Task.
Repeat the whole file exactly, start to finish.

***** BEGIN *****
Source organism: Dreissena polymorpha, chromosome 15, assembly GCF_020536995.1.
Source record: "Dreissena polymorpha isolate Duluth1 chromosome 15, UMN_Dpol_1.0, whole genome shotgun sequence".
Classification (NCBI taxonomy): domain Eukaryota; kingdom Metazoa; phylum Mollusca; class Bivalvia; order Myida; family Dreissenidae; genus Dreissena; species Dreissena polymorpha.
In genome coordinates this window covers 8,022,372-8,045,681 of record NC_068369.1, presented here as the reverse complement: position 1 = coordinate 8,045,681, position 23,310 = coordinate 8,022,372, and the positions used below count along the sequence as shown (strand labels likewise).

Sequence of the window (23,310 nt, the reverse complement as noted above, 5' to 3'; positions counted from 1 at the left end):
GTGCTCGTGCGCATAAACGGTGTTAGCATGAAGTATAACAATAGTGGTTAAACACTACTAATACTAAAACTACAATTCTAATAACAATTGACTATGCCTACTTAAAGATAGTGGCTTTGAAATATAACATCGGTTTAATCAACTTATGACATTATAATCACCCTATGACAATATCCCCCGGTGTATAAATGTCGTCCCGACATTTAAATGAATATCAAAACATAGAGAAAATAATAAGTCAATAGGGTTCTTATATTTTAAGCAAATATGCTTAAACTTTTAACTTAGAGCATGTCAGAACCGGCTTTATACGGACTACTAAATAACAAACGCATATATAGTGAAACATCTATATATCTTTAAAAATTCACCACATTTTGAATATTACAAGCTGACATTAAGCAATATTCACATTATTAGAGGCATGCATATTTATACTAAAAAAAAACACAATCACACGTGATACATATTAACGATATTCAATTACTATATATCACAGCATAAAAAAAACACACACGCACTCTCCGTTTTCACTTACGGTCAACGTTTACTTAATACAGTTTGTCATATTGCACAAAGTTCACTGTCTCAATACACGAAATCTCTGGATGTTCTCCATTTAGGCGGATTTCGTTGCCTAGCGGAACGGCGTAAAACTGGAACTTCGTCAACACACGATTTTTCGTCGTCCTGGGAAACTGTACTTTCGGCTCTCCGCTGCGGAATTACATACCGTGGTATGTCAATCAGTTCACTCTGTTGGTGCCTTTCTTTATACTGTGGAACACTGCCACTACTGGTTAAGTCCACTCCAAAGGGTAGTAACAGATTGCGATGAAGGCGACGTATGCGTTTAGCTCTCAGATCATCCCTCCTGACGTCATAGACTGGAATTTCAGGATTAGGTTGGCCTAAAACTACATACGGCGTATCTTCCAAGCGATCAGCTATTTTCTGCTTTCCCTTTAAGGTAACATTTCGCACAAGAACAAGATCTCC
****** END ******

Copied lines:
Source organism: Dreissena polymorpha, chromosome 15, assembly GCF_020536995.1.
Source record: "Dreissena polymorpha isolate Duluth1 chromosome 15, UMN_Dpol_1.0, whole genome shotgun sequence".
Classification (NCBI taxonomy): domain Eukaryota; kingdom Metazoa; phylum Mollusca; class Bivalvia; order Myida; family Dreissenidae; genus Dreissena; species Dreissena polymorpha.
In genome coordinates this window covers 8,022,372-8,045,681 of record NC_068369.1, presented here as the reverse complement: position 1 = coordinate 8,045,681, position 23,310 = coordinate 8,022,372, and the positions used below count along the sequence as shown (strand labels likewise).

Sequence of the window (23,310 nt, the reverse complement as noted above, 5' to 3'; positions counted from 1 at the left end):
GTGCTCGTGCGCATAAACGGTGTTAGCATGAAGTATAACAATAGTGGTTAAACACTACTAATACTAAAACTACAATTCTAATAACAATTGACTATGCCTACTTAAAGATAGTGGCTTTGAAATATAACATCGGTTTAATCAACTTATGACATTATAATCACCCTATGACAATATCCCCCGGTGTATAAATGTCGTCCCGACATTTAAATGAATATCAAAACATAGAGAAAATAATAAGTCAATAGGGTTCTTATATTTTAAGCAAATATGCTTAAACTTTTAACTTAGAGCATGTCAGAACCGGCTTTATACGGACTACTAAATAACAAACGCATATATAGTGAAACATCTATATATCTTTAAAAATTCACCACATTTTGAATATTACAAGCTGACATTAAGCAATATTCACATTATTAGAGGCATGCATATTTATACTAAAAAAAAACACAATCACACGTGATACATATTAACGATATTCAATTACTATATATCACAGCATAAAAAAAACACACACGCACTCTCCGTTTTCACTTACGGTCAACGTTTACTTAATACAGTTTGTCATATTGCACAAAGTTCACTGTCTCAATACACGAAATCTCTGGATGTTCTCCATTTAGGCGGATTTCGTTGCCTAGCGGAACGGCGTAAAACTGGAACTTCGTCAACACACGATTTTTCGTCGTCCTGGGAAACTGTACTTTCGGCTCTCCGCTGCGGAATTACATACCGTGGTATGTCAATCAGTTCACTCTGTTGGTGCCTTTCTTTATACTGTGGAACACTGCCACTACTGGTTAAGTCCACTCCAAAGGGTAGTAACAGATTGCGATGAAGGCGACGTATGCGTTTAGCTCTCAGATCATCCCTCCTGACGTCATAGACTGGAATTTCAGGATTAGGTTGGCCTAAAACTACATACGGCGTATCTTCCAAGCGATCAGCTATTTTCTGCTTTCCCTTTAAGGTAACATTTCGCACAAGAACAAGATCTCC